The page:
‘Welcome To Chippendales’ Is Too Revealing Too Fast

The history behind Chippendales is one that is ripe to be made into a movie or limited series. To quote Eddie Valiant in Who Framed Roger Rabbit, “It’s a story of greed, sex and murder.” And it all started during the Me Generation, the era of the Sexual Revolution as it was common to see people having sex opening in discos and nightclubs. What an era that was

And it all started with a young ambitious Indian immigrant, Somen “Steve” Banjaree, played by Kumail Ninjiani in the Hulu series Welcome to Chippendales. Starting out in America as a gas station/convenience store worker and manager, he saves every cent he can because he has dreams of opening his own club. But there are problems. For one, Steve thinks people would want to play backgammon, smoke cigars and drink alcohol. It’s a little bit humorous because we know it’s going to fail.

That is until he meets a young, flashy man Paul Snider (Dan Stevens) whose wife, Dorothy Stratten (Nicolia Pelitz) is a model. Steve thinks Paul is slick because he claims to know Hugh Hefner as Dorothy has posed for Playboy. But if you know this story, you know it doesn’t have a happy ending. After setting up several gimmicks, including mud wrestling tournaments and binge eating contests, they go to a gay club to get away. And then Steve has a Eureka moment as he watches a man dance thinking they can get women into the club by having men strip.

And the club is a success despite having men who are just crudely gyrating around drunk woman as they shove cash in their pants. Then, Nick De Noia (Murray Bartlett) walks in and he claims that he can do better work. De Noia has two Emmys from working on children’s programs and Steve wants him to choreograph a better show. But that also includes dropping Snider as the emcee as De Noia seems him as too creepy. The real Snider was a sleazebag. I suggest you see Eric Roberts play in him Bob Fosse’s Star 80 with Mariel Hemingway as Stratten if you want to find out more about this story.

This all ends with Snider killing Stratten before himself. And this is just the first episode of an eight-episode series. That’s the problem. It’s moving too fast. In actuality, Snider and Stratten had already separated by the time of the murder-suicide on Aug. 14, 1980. And it happened during the daytime as Snider’s roommates were away not late at night. By the end of the third episode that just aired on Nov. 29, Steve and Nick are already breaking apart as Nick is on his way to New York City. I don’t know what direction series creator Robert Siegel is taking but the show seems to be moving too quickly.

I know I criticized Tulsa King for moving too slow but Chippendales is moving way too fast for a series. Maybe it’s because this story has been told too many times before in Boogie Nights, 54 and Rated X, to name a few from this era. Drugs, sex and greed take a hold and then there’s a difference of opinion on matters. It’s a classic tale from this era.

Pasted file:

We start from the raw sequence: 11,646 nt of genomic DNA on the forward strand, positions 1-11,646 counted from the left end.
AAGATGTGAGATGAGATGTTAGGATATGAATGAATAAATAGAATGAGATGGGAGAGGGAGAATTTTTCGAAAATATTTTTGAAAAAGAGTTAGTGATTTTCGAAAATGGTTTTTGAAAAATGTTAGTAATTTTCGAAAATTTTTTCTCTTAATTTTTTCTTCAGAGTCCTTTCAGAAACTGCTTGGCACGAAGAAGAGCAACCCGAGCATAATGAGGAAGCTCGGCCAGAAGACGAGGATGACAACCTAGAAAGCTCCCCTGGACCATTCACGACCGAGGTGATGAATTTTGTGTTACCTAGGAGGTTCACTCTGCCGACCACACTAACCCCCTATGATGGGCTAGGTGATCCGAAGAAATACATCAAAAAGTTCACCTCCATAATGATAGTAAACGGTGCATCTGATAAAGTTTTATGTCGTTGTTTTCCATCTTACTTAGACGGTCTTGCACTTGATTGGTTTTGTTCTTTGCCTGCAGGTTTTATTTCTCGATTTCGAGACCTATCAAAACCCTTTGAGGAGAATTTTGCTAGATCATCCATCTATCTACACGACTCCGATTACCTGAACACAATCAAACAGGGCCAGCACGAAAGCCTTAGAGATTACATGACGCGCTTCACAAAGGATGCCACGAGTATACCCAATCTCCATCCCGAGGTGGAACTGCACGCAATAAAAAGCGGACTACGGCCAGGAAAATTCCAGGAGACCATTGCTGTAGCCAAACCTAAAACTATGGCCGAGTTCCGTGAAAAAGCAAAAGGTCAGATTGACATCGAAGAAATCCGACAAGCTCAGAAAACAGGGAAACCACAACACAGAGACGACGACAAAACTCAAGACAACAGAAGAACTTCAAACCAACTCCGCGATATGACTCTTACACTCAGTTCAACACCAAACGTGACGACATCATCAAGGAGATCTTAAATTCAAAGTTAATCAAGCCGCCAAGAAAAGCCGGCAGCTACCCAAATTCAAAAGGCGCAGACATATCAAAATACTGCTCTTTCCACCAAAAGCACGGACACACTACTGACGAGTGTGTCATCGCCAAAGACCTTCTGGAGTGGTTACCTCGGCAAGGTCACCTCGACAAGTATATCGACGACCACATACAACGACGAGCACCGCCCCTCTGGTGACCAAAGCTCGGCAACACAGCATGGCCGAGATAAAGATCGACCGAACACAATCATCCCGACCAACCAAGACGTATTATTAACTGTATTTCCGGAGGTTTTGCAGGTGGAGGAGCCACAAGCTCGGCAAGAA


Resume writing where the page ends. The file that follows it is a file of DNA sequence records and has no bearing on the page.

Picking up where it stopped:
The second episode introduces Otis (Quentin Plair), the only black male dancer, who is impressed by Steve’s way of doing business when he gets a church to protest outside so it’ll be covered by local media. There’s also Steve’s love interest and accountant, Irene (Annaleigh Ashford bringing the same small-town Betty Homemaker vibe she did as Paula Jones in Impeachment) who shows Steve that by pouring more ice in Long Island Iced Teas, he can save about $3,000 a month. Oh, there’s also Denise (Juliette Lewis), a wild older woman who designs the break-away pants for the strippers.

Bartlett is a joy to watch as Nick but Nanjiani seems to be still be finding his footing as Steve. He’s mostly done comedies and now he’s having to play the straight man. I don’t know if the real Banjaree may have been the stiff shirt Nanjiani portrays him. A scene in which he returns to Bombay for his father’s funeral opens some insight on how he didn’t want to follow in his parent’s footsteps. His refusal to take a higher job managing gas station seems that Steve didn’t want to work jobs Indian people were traditionally expected to. Lewis is a little too much as Denise but I feel it’s to showcase the atmospher of the time.

However, Ashford and Plair seem to be the biggest surprises in their roles. Ashford really portrays this Middle-American housewife aura that was all too common even in the 1970s. It’s odd that she would even end up married to Steve, much the less even going into Chippendales in the first place. And Plair turns Otis into a man who saw himself more than a piece of meat. While the other dancers seem to enjoy it, he sees it as a stepping stone to something else. Plair was absent from the third episode as we’re introduced to Ray Colon (Robin de Jesus) who would go one to do some awful things for Steve that I’m not going to say but you can probably Google it. I’d like to see how Otis is going to factor in as it seems Ray is cozying up to Steve.

Hopefully, the rest of the series builds on the momentum so far the right way.

What do you think? Please comment.

Published by bobbyzane420

I'm an award winning journalist and photographer who covered dozens of homicides and even interviewed President Jimmy Carter on multiple occasions. A back injury in 2011 and other family medical emergencies sidelined my journalism career. But now, I'm doing my own thing, focusing on movies (one of my favorite topics), current events and politics (another favorite topic) and just anything I feel needs to be posted. Thank you for reading.

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